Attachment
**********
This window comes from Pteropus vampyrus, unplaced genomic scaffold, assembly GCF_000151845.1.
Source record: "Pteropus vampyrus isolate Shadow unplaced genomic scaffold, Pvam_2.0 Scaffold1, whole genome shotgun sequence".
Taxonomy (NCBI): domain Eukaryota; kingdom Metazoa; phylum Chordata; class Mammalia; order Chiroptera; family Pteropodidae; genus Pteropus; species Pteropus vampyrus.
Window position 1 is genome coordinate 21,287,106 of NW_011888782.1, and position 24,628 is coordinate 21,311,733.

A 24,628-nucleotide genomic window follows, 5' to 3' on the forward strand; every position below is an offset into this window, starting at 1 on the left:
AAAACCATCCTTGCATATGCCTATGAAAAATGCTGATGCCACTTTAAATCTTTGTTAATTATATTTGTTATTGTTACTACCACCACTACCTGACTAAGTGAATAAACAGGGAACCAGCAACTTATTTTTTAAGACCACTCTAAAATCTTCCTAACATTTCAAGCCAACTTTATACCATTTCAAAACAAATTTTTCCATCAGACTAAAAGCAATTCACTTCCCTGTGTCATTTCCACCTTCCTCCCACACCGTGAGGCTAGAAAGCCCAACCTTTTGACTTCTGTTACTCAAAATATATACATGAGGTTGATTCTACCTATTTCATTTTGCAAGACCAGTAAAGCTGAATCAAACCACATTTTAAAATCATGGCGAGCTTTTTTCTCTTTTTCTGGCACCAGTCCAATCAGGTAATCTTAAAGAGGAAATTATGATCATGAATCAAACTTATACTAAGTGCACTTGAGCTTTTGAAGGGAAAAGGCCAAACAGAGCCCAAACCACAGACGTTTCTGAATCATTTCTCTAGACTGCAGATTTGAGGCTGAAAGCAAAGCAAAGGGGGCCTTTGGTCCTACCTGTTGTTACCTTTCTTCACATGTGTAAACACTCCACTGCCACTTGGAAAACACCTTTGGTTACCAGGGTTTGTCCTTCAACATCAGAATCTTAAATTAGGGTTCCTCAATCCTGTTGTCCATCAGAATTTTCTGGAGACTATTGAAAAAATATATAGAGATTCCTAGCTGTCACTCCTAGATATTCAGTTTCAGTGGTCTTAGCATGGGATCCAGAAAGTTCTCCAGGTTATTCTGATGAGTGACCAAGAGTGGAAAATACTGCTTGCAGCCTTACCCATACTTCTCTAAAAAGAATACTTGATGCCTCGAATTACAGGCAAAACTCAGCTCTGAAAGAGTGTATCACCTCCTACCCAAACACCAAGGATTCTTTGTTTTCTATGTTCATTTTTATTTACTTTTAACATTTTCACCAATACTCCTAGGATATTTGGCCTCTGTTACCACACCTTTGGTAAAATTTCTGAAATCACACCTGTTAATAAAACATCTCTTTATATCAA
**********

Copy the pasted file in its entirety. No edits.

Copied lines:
This window comes from Pteropus vampyrus, unplaced genomic scaffold, assembly GCF_000151845.1.
Source record: "Pteropus vampyrus isolate Shadow unplaced genomic scaffold, Pvam_2.0 Scaffold1, whole genome shotgun sequence".
Taxonomy (NCBI): domain Eukaryota; kingdom Metazoa; phylum Chordata; class Mammalia; order Chiroptera; family Pteropodidae; genus Pteropus; species Pteropus vampyrus.
Window position 1 is genome coordinate 21,287,106 of NW_011888782.1, and position 24,628 is coordinate 21,311,733.

A 24,628-nucleotide genomic window follows, 5' to 3' on the forward strand; every position below is an offset into this window, starting at 1 on the left:
AAAACCATCCTTGCATATGCCTATGAAAAATGCTGATGCCACTTTAAATCTTTGTTAATTATATTTGTTATTGTTACTACCACCACTACCTGACTAAGTGAATAAACAGGGAACCAGCAACTTATTTTTTAAGACCACTCTAAAATCTTCCTAACATTTCAAGCCAACTTTATACCATTTCAAAACAAATTTTTCCATCAGACTAAAAGCAATTCACTTCCCTGTGTCATTTCCACCTTCCTCCCACACCGTGAGGCTAGAAAGCCCAACCTTTTGACTTCTGTTACTCAAAATATATACATGAGGTTGATTCTACCTATTTCATTTTGCAAGACCAGTAAAGCTGAATCAAACCACATTTTAAAATCATGGCGAGCTTTTTTCTCTTTTTCTGGCACCAGTCCAATCAGGTAATCTTAAAGAGGAAATTATGATCATGAATCAAACTTATACTAAGTGCACTTGAGCTTTTGAAGGGAAAAGGCCAAACAGAGCCCAAACCACAGACGTTTCTGAATCATTTCTCTAGACTGCAGATTTGAGGCTGAAAGCAAAGCAAAGGGGGCCTTTGGTCCTACCTGTTGTTACCTTTCTTCACATGTGTAAACACTCCACTGCCACTTGGAAAACACCTTTGGTTACCAGGGTTTGTCCTTCAACATCAGAATCTTAAATTAGGGTTCCTCAATCCTGTTGTCCATCAGAATTTTCTGGAGACTATTGAAAAAATATATAGAGATTCCTAGCTGTCACTCCTAGATATTCAGTTTCAGTGGTCTTAGCATGGGATCCAGAAAGTTCTCCAGGTTATTCTGATGAGTGACCAAGAGTGGAAAATACTGCTTGCAGCCTTACCCATACTTCTCTAAAAAGAATACTTGATGCCTCGAATTACAGGCAAAACTCAGCTCTGAAAGAGTGTATCACCTCCTACCCAAACACCAAGGATTCTTTGTTTTCTATGTTCATTTTTATTTACTTTTAACATTTTCACCAATACTCCTAGGATATTTGGCCTCTGTTACCACACCTTTGGTAAAATTTCTGAAATCACACCTGTTAATAAAACATCTCTTTATATCAA